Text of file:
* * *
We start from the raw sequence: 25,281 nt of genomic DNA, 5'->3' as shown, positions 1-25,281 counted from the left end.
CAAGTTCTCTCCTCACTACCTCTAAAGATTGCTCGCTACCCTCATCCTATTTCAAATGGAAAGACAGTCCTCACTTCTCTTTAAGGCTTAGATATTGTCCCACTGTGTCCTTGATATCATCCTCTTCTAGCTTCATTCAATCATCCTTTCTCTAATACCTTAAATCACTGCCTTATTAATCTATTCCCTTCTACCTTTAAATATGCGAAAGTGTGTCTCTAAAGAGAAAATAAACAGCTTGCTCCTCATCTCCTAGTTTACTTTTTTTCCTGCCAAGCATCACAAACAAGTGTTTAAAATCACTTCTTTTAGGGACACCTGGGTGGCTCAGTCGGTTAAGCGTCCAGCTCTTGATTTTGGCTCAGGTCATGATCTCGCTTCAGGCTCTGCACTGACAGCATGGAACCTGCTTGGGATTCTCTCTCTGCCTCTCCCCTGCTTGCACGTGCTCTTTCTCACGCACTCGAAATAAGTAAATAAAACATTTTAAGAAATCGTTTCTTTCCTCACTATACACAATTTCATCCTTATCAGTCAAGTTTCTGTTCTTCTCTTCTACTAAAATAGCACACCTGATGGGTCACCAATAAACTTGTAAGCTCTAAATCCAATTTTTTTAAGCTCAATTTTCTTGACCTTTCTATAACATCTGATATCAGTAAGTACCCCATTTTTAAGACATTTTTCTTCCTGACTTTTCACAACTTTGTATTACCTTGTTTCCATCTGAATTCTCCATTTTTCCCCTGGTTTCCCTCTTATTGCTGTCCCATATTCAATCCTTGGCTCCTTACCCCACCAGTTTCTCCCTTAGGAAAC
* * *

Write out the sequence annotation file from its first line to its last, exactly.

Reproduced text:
We start from the raw sequence: 25,281 nt of genomic DNA, 5'->3' as shown, positions 1-25,281 counted from the left end.
CAAGTTCTCTCCTCACTACCTCTAAAGATTGCTCGCTACCCTCATCCTATTTCAAATGGAAAGACAGTCCTCACTTCTCTTTAAGGCTTAGATATTGTCCCACTGTGTCCTTGATATCATCCTCTTCTAGCTTCATTCAATCATCCTTTCTCTAATACCTTAAATCACTGCCTTATTAATCTATTCCCTTCTACCTTTAAATATGCGAAAGTGTGTCTCTAAAGAGAAAATAAACAGCTTGCTCCTCATCTCCTAGTTTACTTTTTTTCCTGCCAAGCATCACAAACAAGTGTTTAAAATCACTTCTTTTAGGGACACCTGGGTGGCTCAGTCGGTTAAGCGTCCAGCTCTTGATTTTGGCTCAGGTCATGATCTCGCTTCAGGCTCTGCACTGACAGCATGGAACCTGCTTGGGATTCTCTCTCTGCCTCTCCCCTGCTTGCACGTGCTCTTTCTCACGCACTCGAAATAAGTAAATAAAACATTTTAAGAAATCGTTTCTTTCCTCACTATACACAATTTCATCCTTATCAGTCAAGTTTCTGTTCTTCTCTTCTACTAAAATAGCACACCTGATGGGTCACCAATAAACTTGTAAGCTCTAAATCCAATTTTTTTAAGCTCAATTTTCTTGACCTTTCTATAACATCTGATATCAGTAAGTACCCCATTTTTAAGACATTTTTCTTCCTGACTTTTCACAACTTTGTATTACCTTGTTTCCATCTGAATTCTCCATTTTTCCCCTGGTTTCCCTCTTATTGCTGTCCCATATTCAATCCTTGGCTCCTTACCCCACCAGTTTCTCCCTTAGGAAAC